Now let's just step back and imagine this had been a Marilyn Manson, Eminem or Ozzie Osbourne song. How many cries about rock and roll or violence inducing rap would we have heard? Hopefully this is a good example that someone with a violent demeanor may be obsessed with music or video games but that it may not be the music or game that instigated the offense.
Posted By Anonymous Mike in Calgary : 5:49 PM ET
I can't help but feel a bit sorry and saddened by the man's troubled soul. I guess we'll never know why he was so obsessed with this one song, but it seems to me that the song was kind of a cry from within to save him from himself. My question is... Where were his parents during this whole time? How come they never visited him at the school? "Tell me will love be there" This kid was obviously mentally ill, but he was also someone who hungered for love.
Posted By Anonymous Madison, Cambridge, MA : 6:25 PM ET
Hi Wynn,
Can we say,"schizophrenia"? Most of us have lots of songs we love with meaningful lyrics. Then, there are all those songs we love and hate or don't care what the lyrics are because we love the rhythm of the music.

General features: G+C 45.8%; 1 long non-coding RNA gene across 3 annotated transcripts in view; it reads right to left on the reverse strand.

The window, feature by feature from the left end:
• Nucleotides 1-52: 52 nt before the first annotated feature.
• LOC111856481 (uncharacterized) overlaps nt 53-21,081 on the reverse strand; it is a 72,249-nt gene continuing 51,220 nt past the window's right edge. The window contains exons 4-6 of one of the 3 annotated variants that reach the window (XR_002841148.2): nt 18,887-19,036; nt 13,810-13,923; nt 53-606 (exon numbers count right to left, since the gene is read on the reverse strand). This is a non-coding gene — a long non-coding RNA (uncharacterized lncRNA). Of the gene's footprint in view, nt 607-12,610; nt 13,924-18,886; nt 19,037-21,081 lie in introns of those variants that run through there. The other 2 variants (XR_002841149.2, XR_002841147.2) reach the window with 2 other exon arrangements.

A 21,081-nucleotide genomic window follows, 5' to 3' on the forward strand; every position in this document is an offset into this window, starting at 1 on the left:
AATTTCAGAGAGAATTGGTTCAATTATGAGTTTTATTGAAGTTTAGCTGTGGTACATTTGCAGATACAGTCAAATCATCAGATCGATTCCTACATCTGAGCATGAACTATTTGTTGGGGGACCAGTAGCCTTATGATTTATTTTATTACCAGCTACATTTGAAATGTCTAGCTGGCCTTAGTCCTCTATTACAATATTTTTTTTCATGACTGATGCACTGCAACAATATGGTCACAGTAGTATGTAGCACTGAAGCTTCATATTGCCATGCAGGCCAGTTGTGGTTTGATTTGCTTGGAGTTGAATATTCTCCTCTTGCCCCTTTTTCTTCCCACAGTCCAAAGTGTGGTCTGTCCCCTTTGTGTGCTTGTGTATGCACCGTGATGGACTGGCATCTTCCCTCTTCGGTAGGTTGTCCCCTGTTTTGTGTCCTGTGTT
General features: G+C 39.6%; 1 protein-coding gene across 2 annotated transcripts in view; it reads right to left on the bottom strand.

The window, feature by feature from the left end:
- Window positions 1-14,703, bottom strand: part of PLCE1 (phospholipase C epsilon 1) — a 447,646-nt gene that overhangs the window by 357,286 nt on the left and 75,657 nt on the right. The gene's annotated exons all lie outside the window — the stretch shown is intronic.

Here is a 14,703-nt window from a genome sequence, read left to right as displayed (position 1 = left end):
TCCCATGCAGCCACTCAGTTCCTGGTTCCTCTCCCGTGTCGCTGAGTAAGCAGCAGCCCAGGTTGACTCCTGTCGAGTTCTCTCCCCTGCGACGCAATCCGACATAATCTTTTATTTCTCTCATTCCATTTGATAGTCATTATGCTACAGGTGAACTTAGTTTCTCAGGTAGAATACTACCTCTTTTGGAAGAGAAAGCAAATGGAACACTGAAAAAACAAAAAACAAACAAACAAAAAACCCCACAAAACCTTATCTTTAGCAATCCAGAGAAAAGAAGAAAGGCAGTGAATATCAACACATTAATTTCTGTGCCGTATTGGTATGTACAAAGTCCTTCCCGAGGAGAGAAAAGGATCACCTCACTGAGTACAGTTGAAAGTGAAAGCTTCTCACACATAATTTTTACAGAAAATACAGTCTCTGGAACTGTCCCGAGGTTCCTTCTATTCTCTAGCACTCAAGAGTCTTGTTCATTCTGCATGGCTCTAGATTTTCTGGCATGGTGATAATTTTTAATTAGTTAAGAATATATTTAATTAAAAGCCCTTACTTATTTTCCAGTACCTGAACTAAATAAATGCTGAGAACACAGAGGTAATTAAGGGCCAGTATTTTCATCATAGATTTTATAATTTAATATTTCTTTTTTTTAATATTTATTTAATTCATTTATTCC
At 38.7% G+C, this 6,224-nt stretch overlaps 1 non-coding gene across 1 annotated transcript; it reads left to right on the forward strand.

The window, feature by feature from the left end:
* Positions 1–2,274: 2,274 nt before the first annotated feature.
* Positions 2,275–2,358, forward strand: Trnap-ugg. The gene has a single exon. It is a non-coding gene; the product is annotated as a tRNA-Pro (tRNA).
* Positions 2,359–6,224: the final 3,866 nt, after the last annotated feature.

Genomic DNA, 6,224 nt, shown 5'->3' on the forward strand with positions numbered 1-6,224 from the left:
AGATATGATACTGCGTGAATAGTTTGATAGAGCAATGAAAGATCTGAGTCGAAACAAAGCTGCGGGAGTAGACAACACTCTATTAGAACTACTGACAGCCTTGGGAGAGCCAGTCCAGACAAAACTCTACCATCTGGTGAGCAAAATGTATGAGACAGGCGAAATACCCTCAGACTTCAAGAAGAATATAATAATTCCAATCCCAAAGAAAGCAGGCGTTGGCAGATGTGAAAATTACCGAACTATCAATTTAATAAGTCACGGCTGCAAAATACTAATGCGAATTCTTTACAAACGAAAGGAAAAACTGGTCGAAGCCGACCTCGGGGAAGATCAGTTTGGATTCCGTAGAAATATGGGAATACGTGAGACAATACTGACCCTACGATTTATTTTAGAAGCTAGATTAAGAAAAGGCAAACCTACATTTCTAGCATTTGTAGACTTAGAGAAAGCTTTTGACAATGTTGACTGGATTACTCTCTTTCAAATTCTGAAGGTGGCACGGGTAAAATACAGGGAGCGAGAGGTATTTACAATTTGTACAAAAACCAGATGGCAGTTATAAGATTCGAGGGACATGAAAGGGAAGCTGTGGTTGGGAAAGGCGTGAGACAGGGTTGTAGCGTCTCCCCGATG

I remember when Ice Ice Baby was popular. I had no idea it was about drugs until I was sitting in my parked car listening to it and a police officer walked up and informed me I was listening to music about drugs. "Well, I still like the beat!" I said.
This is not about a song or lyrics, this is about a severely troubled individual who slipped through the cracks. I hope parents and teachers take this as a tragic lesson to intervene when they see someone in this kind of mental state. Red flags? He was screaming for help and it appears no one was listening. What a dismal ending. Hopefully those who see this kind of behavior will divert an incident like this in the future. God help us.
Posted By Anonymous Betty Ann, Nacogdoches, TX : 6:31 PM ET
Here we go again, a song is to blame, a video game is to blame, a violent movie is to blame. When are we going to blame the idiot who did this?
Posted By Anonymous Bill in Riverside, Ca : 6:34 PM ET
As I have watched and listened to this coverage, I have been sickened and frustrated by the incessant questioning of officials which seems to try and assign blame for this incident. It seems to me that all questions have been answered as fully as possible. I wonder if the media isn't as much to blame as the public for the constant lawsuits for culpability where none reasonably exists! The laws need revision if more student protection is needed, not punishment or finger pointing at individuals.